shoes

Hot salaryman parades through Nakano

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It’s true that some salarymen wear the boring and cheap clothes, and have poor hygiene. Yet some really out-do themselves in self-presentation. I love the super saturated blues of the Goyard bag and pin stripe-suit, the complementary tones of hair, tan, and shoes. Why is his tongue sticking out slightly in the above photo?

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日本語はちょっと難しい、ね

Fancy shoes

It’s easy to make hideous mistakes when you are learning Japanese. Switch a vowel or add an extra syllable and you’re innocent remark has quickly turned unseemly. Here’s two examples.

A few months back, my sister-in-law, who loves shoes, was visiting. The expression on her face made it clear that what I thought was a complement had come out terribly wrong.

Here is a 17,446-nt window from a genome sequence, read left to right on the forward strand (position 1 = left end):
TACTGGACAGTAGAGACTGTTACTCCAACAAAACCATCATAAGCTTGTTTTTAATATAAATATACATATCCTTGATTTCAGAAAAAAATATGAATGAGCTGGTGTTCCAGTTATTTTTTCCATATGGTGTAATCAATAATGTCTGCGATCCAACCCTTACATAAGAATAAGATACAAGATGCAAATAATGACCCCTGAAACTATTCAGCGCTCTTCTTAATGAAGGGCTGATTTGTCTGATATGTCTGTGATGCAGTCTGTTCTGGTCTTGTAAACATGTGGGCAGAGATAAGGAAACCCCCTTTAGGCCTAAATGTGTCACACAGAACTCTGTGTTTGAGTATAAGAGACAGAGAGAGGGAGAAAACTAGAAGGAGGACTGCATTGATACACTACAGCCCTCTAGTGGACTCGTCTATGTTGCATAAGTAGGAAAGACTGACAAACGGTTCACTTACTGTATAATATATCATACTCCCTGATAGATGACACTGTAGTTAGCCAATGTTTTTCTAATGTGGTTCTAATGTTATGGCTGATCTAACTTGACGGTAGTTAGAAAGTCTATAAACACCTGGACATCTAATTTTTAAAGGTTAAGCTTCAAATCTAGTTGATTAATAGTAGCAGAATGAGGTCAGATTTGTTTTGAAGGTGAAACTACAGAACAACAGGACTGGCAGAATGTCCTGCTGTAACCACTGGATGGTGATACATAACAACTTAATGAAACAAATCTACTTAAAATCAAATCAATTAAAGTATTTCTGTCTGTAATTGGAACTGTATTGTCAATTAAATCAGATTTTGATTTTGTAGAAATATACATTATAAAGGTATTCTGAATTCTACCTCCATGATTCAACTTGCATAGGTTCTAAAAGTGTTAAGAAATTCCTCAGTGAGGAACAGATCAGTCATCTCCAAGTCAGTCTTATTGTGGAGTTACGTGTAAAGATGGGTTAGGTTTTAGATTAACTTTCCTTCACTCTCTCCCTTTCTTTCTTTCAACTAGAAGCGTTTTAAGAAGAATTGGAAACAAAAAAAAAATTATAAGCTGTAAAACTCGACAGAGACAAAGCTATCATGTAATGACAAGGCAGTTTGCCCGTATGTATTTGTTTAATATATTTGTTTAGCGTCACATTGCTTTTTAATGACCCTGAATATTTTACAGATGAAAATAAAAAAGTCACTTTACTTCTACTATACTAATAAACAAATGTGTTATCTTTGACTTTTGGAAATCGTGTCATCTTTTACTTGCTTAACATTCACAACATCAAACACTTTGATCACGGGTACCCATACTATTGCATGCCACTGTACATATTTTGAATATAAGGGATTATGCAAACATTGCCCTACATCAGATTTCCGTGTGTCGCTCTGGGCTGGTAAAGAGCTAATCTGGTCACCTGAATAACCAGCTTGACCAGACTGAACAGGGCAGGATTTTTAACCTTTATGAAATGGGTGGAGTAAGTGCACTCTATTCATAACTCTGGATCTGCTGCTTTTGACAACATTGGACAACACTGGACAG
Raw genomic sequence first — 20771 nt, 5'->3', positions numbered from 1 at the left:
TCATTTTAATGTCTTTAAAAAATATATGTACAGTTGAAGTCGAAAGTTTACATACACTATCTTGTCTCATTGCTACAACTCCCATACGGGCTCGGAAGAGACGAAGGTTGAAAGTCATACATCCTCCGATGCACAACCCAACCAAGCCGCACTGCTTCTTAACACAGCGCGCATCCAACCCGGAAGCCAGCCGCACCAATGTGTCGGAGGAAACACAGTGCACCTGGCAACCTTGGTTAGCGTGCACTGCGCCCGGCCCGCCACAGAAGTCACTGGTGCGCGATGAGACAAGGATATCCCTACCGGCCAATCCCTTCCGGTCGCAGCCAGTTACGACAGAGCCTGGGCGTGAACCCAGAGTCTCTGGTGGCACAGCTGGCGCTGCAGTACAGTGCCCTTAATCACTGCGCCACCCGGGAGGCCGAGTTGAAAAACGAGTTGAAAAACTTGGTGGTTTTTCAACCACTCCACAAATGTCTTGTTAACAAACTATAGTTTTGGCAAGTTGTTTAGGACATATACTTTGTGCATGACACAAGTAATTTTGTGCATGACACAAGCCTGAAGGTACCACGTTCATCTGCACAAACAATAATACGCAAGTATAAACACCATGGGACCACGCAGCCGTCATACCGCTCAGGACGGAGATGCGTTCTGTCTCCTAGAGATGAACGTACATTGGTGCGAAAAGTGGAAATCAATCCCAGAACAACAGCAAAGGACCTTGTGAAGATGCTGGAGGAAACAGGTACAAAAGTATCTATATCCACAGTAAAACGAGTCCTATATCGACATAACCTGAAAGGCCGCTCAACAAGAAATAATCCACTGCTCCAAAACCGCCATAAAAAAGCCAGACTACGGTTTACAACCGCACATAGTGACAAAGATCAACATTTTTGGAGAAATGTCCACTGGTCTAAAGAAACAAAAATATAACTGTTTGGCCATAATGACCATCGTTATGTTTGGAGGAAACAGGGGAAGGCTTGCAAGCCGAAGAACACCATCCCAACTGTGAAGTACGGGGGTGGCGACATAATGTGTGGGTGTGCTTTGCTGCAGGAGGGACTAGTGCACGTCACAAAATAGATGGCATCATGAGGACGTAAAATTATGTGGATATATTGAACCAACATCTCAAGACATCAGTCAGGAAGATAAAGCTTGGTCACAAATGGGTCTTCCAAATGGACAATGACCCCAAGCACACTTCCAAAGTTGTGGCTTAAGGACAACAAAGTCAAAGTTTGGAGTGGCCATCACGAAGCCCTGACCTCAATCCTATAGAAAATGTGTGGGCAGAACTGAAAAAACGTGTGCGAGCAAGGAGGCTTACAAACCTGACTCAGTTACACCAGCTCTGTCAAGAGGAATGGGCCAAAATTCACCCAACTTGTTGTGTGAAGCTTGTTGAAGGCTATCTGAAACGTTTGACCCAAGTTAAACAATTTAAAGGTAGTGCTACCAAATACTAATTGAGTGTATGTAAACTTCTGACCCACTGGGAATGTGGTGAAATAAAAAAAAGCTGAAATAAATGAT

「けつはきれいです」 Ketsu wa kirei desu.

What I meant to say was, “I like your shoes.” 「靴はきれいです」Kutsu wa kirei desu. Unfortunately, ketsu means “ass.”

Another time, finishing ceramics class,  I cheerfully told my father-in-law, 「お触りました」Osawarimashita.

What I meant to say was, “I am done.” 「終わりました」Owarimashita. Both in-laws and my husband stared at me, and I realized I did it again. Fortunately, father-in-law has a sense of humor, and demonstrated “osawarimashita” (“touch” or “grope,” made strangely formal by the addition of “o”) by pinching my ass.

As I stumble my way learning Japanese, I am fortunate to have such a welcoming (and forgiving) family.